Halloween is that time of year where kids dress up in spooky costumes and knock on your door for candy.

It is something that almost everyone partakes in, whether it is trailing behind your child around the streets of London or buying cheap candy to give to the eager trick-or-treaters; but nobody ever questions why we have this recurring celebration every year on the last day of October.

Halloween is the evening of the Western Christian feast of All Hallows’ Day. It is dedicated to remembering the dead including martyrs, hallows (saints) and the faithful departed (the souls of all Christians that have died). 

Halloween also has multiple names, such as:

  • Hallowe’en
  • Allhallowe’en
  • All Hallows’ Eve
  • All Saints’ Eve

Many people believe that some Halloween traditions from ancient Celtic harvest festivals, especially Samhain (a Gaelic festival) because it has pagan (a 4th Century term for a person who worshipped more than one God) roots.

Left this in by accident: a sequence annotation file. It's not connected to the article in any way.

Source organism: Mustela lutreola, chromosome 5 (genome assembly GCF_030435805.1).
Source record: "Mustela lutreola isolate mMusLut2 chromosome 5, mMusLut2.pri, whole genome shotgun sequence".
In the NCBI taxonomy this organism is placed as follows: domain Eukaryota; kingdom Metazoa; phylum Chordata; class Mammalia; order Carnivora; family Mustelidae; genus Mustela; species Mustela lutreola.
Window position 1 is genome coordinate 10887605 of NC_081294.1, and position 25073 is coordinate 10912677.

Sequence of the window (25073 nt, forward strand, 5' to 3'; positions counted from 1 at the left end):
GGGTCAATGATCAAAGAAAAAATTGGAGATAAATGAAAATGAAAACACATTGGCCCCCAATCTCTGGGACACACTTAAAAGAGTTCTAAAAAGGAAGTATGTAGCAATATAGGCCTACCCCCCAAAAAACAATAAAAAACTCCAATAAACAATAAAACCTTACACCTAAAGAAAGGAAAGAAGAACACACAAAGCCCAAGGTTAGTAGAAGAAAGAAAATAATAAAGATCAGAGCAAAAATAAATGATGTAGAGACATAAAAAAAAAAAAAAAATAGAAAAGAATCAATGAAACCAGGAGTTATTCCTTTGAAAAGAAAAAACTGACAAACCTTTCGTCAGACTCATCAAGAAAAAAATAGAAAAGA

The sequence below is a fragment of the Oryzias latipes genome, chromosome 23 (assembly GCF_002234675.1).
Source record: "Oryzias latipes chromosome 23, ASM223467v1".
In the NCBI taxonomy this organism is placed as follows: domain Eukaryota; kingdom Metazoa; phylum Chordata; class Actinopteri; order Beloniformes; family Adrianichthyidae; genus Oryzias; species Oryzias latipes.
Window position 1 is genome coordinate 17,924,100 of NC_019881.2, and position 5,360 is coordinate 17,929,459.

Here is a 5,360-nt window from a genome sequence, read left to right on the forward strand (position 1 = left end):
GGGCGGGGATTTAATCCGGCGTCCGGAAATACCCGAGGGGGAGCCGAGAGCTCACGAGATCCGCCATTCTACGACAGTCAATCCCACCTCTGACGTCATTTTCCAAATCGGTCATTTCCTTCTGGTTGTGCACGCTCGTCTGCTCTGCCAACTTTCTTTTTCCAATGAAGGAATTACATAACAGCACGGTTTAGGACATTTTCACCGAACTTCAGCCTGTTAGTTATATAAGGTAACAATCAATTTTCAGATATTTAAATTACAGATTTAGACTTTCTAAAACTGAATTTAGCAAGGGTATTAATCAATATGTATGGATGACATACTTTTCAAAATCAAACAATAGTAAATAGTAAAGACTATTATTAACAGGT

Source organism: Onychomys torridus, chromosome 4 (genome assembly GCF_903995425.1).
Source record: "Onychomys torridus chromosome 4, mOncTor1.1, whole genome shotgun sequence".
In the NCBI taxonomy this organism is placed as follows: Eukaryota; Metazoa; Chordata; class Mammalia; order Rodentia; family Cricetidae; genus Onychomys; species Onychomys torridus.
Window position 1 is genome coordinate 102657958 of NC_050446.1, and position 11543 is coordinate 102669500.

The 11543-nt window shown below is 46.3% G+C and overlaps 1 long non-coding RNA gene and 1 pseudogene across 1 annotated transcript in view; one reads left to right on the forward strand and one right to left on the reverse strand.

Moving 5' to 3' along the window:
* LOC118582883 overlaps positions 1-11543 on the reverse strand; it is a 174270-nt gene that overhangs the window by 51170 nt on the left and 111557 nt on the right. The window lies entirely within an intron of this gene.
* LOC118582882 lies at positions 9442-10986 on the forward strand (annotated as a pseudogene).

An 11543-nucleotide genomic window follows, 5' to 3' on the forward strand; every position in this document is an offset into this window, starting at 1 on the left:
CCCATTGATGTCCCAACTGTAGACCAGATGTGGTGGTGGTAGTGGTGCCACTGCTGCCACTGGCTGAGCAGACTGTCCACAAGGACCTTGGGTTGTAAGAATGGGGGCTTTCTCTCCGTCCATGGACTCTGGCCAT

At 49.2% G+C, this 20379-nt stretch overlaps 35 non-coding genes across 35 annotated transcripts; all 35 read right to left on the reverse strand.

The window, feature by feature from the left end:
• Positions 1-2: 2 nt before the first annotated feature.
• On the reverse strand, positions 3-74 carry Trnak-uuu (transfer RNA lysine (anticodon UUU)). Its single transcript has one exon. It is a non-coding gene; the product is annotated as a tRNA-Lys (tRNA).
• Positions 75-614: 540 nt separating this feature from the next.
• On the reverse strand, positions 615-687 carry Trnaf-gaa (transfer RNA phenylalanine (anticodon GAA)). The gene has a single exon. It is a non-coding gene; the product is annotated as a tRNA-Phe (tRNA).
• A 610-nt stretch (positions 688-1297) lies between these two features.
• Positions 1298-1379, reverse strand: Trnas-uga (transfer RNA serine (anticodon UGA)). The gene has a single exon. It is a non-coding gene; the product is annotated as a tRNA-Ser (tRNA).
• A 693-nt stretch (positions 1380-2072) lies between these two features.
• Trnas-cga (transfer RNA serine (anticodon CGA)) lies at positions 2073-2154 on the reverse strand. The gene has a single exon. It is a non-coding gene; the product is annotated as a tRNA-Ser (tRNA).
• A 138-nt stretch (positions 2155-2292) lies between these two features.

Some Christians celebrate Halloween by attending church services and lighting candles on the graves of the dead, however some more common Halloween activities include trick-or-treating, pumpkin carving, apple bobbing,  telling scary stories, watching horror films, and Halloween costume parties.

Trick-or-treating is the most common Halloween celebration everywhere. Children walk around their neighbourhood, knocking on peoples doors asking for a treat which is usually candy or sometimes, money. If they don’t receive a treat, they threaten to perform a trick on the homeowner or their house such as throwing eggs at peoples’ cars or toilet papering their house.

We wear spooky costumes because originally people would light bonfires and wear costumes, so we wear them today as a bit of fun. Commonly people dress up as ghosts, zombies, vampires, witches and skeletons. 

Halloween does not just happen in our country, but is also celebrated by the US, Canada, Ireland, China, Australia, Germany, Poland and Mexico. Mexicans have a slightly different celebration call Día de Los Muertos which means ‘Day of the Dead’ in English. Their celebration lasts three days from the 31st of October to the 2nd of November and is also in honour of the dead.

By Rain Reid-Parr